It’s been a few weeks now since attending the Fresh Expressions National Gathering AND: Being the Church at Church at Home and Everywhere in Between. Despite being involved with Fresh Expressions as our Content Manager and knowing the team for years, this National Gathering was my first, and I can tell you that I’m better off for it.
A New Sense of Mission as a Couple
My wife Laura were married this past January. We’re professionals in our 30s. We come from different church traditions. We both have extensive, although very different experience in mission and ministry. We started our church community, Austin Mustard Seed, only a few months after Laura and I started dating, so she’s been a part of the entire process.
Our different mission backgrounds have been helpful. Laura has been able to point out my blind spots and has provided encouragement when I’ve felt frustrated. However, because of our different experiences, we sometimes have trouble explaining our dreams for our church.
Fresh Expressions is passionate about providing more than just theory. The National Gathering was a great example of combining storytelling with practical, hands-on training. For instance, David Fitch described three types of “Eucharist” meals, within the church, with the world, and within the world. Lessons like these help us move away from our dependence on nebulous words like “missional” and into a shared sense of mission in the activities we plan together.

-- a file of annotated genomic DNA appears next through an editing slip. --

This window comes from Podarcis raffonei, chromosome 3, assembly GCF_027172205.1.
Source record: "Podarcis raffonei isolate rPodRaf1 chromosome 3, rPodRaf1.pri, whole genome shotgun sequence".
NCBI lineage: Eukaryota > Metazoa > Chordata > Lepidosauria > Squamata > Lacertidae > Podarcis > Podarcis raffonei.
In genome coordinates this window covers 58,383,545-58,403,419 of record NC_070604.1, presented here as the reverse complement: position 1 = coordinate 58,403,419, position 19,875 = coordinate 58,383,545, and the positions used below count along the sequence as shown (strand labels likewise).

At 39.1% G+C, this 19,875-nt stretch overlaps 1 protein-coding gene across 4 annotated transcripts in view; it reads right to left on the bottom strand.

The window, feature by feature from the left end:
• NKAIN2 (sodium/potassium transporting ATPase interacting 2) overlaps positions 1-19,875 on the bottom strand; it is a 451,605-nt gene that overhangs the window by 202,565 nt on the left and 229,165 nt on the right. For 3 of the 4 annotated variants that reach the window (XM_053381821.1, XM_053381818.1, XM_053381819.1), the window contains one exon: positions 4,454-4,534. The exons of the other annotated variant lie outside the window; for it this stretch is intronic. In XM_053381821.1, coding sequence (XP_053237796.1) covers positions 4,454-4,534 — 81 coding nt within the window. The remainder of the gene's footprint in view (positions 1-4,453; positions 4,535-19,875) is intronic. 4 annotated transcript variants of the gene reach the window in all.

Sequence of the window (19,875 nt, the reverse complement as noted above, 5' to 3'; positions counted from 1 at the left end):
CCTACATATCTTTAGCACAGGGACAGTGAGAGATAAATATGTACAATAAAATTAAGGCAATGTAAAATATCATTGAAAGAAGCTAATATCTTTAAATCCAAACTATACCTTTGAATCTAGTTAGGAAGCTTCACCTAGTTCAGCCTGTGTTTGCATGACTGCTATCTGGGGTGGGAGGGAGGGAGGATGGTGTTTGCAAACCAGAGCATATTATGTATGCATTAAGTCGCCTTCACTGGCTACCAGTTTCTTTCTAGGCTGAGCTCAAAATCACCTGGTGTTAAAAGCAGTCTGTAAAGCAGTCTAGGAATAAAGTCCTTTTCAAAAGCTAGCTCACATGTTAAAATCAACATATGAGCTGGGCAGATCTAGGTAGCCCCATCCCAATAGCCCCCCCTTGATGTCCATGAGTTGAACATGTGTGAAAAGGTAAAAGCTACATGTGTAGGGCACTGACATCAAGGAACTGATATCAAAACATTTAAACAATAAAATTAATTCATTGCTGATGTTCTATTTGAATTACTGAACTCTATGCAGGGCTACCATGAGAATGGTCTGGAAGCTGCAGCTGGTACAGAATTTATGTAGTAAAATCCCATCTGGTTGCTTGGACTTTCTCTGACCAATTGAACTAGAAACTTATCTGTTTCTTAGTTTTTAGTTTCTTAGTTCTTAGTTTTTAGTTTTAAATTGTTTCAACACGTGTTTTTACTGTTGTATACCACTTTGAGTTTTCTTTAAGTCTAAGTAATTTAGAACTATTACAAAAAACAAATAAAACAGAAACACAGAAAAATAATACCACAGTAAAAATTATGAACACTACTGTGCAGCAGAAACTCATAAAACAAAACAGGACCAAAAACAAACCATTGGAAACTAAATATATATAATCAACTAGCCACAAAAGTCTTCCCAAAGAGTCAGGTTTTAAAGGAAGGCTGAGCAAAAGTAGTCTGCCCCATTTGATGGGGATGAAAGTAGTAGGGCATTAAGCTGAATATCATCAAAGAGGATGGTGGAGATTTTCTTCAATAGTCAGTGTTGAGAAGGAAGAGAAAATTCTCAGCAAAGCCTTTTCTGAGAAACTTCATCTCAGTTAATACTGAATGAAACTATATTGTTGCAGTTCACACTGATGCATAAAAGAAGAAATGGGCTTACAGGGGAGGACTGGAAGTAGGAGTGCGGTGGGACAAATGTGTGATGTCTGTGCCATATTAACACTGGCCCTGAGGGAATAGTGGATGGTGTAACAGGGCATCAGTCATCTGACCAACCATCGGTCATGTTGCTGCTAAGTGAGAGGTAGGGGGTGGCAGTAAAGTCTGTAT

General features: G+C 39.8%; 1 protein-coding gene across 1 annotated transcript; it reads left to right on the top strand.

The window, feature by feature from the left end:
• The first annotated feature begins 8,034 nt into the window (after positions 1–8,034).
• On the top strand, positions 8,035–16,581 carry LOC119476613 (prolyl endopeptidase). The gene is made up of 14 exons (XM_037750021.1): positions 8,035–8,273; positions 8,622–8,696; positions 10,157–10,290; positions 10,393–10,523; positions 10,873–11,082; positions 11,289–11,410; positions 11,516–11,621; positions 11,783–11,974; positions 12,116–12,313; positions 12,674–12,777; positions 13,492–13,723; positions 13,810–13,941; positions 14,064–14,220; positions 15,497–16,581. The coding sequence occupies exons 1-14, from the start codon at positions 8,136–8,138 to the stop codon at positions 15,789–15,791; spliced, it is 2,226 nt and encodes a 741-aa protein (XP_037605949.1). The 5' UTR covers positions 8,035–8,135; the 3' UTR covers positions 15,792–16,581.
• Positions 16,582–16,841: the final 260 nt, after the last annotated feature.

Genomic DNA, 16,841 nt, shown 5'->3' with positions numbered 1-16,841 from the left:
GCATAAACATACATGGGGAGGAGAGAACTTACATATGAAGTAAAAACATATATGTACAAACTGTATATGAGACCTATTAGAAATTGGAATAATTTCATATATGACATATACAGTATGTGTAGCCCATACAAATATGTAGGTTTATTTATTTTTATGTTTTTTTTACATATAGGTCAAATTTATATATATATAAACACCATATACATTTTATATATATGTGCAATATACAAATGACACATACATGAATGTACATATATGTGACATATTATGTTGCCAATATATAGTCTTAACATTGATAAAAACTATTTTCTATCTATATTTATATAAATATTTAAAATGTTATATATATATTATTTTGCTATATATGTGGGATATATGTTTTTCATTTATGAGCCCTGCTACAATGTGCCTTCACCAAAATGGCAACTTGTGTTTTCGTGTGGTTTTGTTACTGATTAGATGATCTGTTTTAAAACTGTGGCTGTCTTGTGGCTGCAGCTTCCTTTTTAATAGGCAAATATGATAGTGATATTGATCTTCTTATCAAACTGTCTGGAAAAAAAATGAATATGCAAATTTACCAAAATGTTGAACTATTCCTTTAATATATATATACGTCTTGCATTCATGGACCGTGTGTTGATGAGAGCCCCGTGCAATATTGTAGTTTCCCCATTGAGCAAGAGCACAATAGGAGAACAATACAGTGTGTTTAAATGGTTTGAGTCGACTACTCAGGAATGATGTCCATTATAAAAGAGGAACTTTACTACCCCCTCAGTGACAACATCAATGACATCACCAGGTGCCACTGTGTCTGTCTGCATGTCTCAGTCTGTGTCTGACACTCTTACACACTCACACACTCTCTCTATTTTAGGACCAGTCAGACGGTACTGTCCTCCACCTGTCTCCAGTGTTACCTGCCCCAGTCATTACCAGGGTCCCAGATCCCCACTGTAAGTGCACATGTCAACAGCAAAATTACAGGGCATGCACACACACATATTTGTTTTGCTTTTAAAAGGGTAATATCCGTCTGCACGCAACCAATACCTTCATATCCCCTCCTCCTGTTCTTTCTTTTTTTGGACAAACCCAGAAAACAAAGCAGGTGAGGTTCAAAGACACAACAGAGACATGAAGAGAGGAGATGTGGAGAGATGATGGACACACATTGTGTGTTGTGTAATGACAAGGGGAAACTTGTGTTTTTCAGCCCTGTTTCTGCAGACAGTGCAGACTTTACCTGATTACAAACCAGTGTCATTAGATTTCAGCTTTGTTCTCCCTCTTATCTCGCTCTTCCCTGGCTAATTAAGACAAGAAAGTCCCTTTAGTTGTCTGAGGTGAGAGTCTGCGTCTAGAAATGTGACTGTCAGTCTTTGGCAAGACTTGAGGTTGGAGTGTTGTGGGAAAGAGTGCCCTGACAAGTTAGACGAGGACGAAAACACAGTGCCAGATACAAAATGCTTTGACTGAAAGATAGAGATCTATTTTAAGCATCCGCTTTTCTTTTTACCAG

A Broader Missional Family
Denominations, networks and traditions are great. They frame our approach to church within a story of why and a like-minded tribe.
However, there are downsides, as well. Once you have an “us,” it’s not long before you have a “them.” Despite our attempts at ecumenism or even Paul’s own admonition that “our battle is not with flesh and blood,” many churches have a history of making the “them” other types of churches.
The Fresh Expressions US National Gathering featured a variety of traditions. Some were familiar to me. Others came from camps which my own church tradition would have referred to as a “them.”
Despite our differences, the church in America has common goals and struggles. We all want to join in God’s mission. We all must answer the question “how do we embody the Church in a culture that is rapidly changing, and, increasingly, is rejecting institutions like the Church?”
There’s another thing we found in common at the National Gathering: a deep longing and joy to see transformation among our friends and neighbors. The room was full of different kinds of religious people—some wearing collars and others wearing flip-flops. But we were all drawn together by the stories of fresh expressions of Church sprouting up and changing lives around the world.
A conference can’t cure us of our “us vs. them” approach to life and ministry, but it’s a step, and an important one for lonely pioneers trying to carve out a new way of being church.
A Methodology for New Things